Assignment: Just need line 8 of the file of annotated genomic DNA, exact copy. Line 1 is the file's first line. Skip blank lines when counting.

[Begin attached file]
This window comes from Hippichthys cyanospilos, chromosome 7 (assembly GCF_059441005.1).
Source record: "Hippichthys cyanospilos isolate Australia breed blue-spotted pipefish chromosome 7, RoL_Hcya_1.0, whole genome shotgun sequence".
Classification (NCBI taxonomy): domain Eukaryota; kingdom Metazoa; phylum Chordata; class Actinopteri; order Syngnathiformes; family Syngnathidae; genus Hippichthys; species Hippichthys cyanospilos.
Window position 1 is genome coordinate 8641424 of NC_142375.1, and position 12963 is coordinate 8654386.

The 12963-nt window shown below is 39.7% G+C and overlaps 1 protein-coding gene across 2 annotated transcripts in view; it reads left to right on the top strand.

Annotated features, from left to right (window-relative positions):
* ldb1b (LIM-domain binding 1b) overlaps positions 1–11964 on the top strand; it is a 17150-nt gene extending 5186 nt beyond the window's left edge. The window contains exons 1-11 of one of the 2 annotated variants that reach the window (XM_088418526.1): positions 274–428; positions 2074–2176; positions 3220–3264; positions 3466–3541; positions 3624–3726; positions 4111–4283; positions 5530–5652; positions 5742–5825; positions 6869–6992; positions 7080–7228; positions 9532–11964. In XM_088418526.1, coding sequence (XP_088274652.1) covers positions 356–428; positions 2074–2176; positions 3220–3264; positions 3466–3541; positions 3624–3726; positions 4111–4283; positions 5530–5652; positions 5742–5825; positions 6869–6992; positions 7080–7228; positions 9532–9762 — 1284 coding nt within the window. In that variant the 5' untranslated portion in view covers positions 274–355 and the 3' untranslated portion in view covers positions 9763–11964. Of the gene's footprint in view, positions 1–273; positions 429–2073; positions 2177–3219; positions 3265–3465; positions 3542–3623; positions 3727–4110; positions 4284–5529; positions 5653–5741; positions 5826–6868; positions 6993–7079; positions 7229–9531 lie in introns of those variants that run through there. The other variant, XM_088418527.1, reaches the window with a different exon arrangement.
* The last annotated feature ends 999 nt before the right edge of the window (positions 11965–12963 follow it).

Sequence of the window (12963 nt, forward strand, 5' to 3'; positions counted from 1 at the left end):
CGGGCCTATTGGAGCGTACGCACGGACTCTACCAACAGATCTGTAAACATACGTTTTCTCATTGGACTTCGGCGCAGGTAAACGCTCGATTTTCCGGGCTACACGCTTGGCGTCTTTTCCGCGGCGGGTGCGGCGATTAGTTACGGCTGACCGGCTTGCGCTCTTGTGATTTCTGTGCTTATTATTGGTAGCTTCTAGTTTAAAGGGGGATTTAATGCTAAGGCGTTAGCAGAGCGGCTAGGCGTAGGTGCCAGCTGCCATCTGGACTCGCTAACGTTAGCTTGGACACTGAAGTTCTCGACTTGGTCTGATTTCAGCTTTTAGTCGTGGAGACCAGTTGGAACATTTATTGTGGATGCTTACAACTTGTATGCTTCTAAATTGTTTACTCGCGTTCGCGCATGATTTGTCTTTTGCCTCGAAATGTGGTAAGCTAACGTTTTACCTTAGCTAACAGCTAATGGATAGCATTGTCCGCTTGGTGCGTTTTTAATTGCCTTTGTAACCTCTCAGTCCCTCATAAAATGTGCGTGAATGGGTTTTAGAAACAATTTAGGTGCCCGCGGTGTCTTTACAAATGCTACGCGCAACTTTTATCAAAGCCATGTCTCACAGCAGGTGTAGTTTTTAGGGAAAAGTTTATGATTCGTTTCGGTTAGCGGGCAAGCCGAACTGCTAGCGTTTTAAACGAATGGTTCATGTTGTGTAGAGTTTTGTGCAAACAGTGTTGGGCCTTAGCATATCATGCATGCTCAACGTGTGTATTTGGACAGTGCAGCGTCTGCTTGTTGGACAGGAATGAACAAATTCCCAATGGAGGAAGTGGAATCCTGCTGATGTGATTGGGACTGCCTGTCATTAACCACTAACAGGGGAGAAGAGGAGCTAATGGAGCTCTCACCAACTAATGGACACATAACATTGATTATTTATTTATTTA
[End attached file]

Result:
* The last annotated feature ends 999 nt before the right edge of the window (positions 11965–12963 follow it).